Episode #2 of Think Different TV features Ramit Sethi of "I Will Teach You To Be Rich" and me in conversation for 40 minutes on personal finance, the media, mentors, writing good emails, and building relationships. Full content and times listed below the screenshot. I recommend watching it on Vimeo and letting it load all the way and then using the chapter markings. Here's an MP3 audio file of the episode.
0:59 Ramit explains what he's telling his readers about personal finance in these tumultuous times
5:00 Has the media done a good job explaining the crisis?
8:00 Ben says he admires those who have conceded the complexity of the situation
8:50 Ben says most young people he talks to don't really care what's going on in D.C. re: finance industry
9:08 Ben says if you're going to be an engaged citizen, you should follow what's going on even if it doesn't affect your own situation
11:16 Ramit says ignore macro-economics and focus on what you can control
13:10 Ben says if you take "only focus on things you control" to its logical end, people shouldn't focus on anything going on in Washington.
15:38 Ramit talks about his scholarship
17:48 Ramit says doing things that can scale — and reach a large audience — is most fun
19:53 What are the keys to a successful outreach to get 15 mins of a busy person's time?
21:24 Ramit says personalize the outreach
23:50 Ben says asking good questions is key and the key to a good question is specificity
24:38 Ben cites Geoffrey Moore's strategy to dominating niches and leveraging success as analogous to escalating communications in a relationship
25:35 Ramit asks Ben what the best way to get 15 minutes of Ben's time is – Ben says he's biased toward people who do their background research
27:10 Ramit: "Build a portfolio of work online that you can point people to"
28:59 Ben confesses that he judges people based on appropriate apostrophe usage in "its" and "it's"
29:54 Ramit talks about the "lamest, most ridiculous" emails he gets
31:10 Ben says in early days of a relationship your communications need a clear call to action, but eventually you should be able to say something and have the person react
32:32 Ramit says his use of "eom" in the subject line reflects the intimate nature of his relationship with Ben
33:27 Ben riffs on mentors: don't ask explicitly for someone to be a mentor, and it takes time. Relationships have a natural pace to them.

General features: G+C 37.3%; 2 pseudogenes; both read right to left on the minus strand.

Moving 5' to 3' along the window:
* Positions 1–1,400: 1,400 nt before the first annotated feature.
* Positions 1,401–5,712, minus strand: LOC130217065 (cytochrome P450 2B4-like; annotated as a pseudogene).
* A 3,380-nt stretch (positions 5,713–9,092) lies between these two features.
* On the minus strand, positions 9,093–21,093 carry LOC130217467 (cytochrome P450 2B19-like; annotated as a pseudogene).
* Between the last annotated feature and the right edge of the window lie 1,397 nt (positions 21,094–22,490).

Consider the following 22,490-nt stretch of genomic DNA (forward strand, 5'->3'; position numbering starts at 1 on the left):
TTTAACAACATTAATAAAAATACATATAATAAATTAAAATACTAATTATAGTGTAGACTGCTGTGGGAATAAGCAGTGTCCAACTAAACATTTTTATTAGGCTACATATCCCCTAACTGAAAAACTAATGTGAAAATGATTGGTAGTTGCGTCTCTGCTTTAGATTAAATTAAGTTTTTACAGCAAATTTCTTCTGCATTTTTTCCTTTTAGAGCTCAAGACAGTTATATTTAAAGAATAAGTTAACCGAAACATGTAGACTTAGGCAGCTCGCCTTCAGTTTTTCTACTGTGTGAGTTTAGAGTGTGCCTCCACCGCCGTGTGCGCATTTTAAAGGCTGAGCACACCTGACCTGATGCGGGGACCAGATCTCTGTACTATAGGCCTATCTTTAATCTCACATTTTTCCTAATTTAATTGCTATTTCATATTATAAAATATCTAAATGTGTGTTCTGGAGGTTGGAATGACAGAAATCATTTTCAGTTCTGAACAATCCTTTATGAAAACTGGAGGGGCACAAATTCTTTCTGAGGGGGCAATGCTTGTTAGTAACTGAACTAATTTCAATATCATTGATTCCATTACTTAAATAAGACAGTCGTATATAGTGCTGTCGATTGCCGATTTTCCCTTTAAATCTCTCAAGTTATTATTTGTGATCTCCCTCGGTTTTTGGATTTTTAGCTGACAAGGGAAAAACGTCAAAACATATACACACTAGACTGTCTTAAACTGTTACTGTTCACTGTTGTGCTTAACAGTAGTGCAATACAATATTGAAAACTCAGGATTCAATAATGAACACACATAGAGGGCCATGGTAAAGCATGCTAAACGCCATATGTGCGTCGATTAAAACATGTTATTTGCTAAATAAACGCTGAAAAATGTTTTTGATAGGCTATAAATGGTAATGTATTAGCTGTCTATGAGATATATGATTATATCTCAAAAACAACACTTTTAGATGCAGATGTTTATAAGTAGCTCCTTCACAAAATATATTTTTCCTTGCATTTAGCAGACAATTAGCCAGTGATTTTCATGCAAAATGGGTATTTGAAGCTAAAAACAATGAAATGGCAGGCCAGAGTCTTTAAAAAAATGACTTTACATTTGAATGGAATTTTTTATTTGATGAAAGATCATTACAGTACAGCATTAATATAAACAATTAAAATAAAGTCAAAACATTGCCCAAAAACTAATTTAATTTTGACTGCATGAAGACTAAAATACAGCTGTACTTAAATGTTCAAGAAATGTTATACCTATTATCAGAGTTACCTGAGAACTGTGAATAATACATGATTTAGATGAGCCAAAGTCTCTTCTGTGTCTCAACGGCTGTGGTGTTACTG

37:00 Ramit says ask your mentor good questions
38:31 Ben says also try to add value and bring up those topics for which there is no expert.
6 comments on “Think Different TV: Ramit Sethi and Me”
on mentoring… is kinda like a bf/gf relationship, you dont go directly and tell this girl “be my gf” at a serious level.
a mentor relationship must come from a relationship itself.
on having coffee with someone interesting, how do you approach them with out scaring ppl off thinking you are seeking a love relationship? i guess is on campus cafeteria right?
I had a little trouble with watching the video. There wasn’t any sound. Maybe there was a lot of people watching it, causing it to be overloaded.
It sounds like some great topics were covered. I’ll have to come back and watch it soon.
Sound definitely works – so please try again!
Good stuff Ben. I’ve been reading both you and Ramit for the last couple of years so it was neat to see the two of you get together for a fun conversation.
Hey Ben. This is awesome! I have to add that the principles for getting a mentor are very similar to relationship based sales. I had a sales person contact to me and I referred her to this post for some training. Hope that you don’t mind. Here’s my email to her.
I am currently a corp recruiter for xxxx.
You know Social Networking tools like linkedin can be a huge opportunity to improve sales. I assume that is why you initially contacted me. Let me give you a small piece of advice that will improve your conversion/ sales ratio immensely. I follow a couple of blogs and one posted a video conversation this morning about how to make the first contact with people that you want to mentor with. It’s the same principles for sales. I suggest the you have a listen over lunch or from home http://ben.casnocha.com/2009/01/think-different-tv-ramit-sethi-and-me.html
The idea is that most people you want to talk to are very busy. You need a tool or a way to get through the business. One way to not get an answer to emails or social media contacts is to ask questions where the answer is readily available. Most professionals who are bombarded with contacts(consequently they’re the ones you really want to connect with) would have simply not responded to your question that you sent me,”Where have you moved to?” It’s not that they’re being rude it’s just that this question shows that you don’t really care and are just looking for a sale. No offense intended there.
My suggestion is to do more homework and send out fewer emails. You could have gleaned a lot of great info off of my profile, found me on facebook or twitter and used that info to create a dialog. In the end social networking is a tool to build relationships.
BTW here’s a great recruiting blog that I follow. http://www.fistfuloftalent.com
Good stuff guys. Just a comment on following the gyrations of the economy. I don’t blame anybody for ignoring news reports. While conditions are dire, the media adds drama in an effort to attract viewers. I’ve tried to limit my exposure to traditional news outlets in an effort to avoid all the negativity.
We need to reinforce a positive vision of the future rather than a negative focus on the present.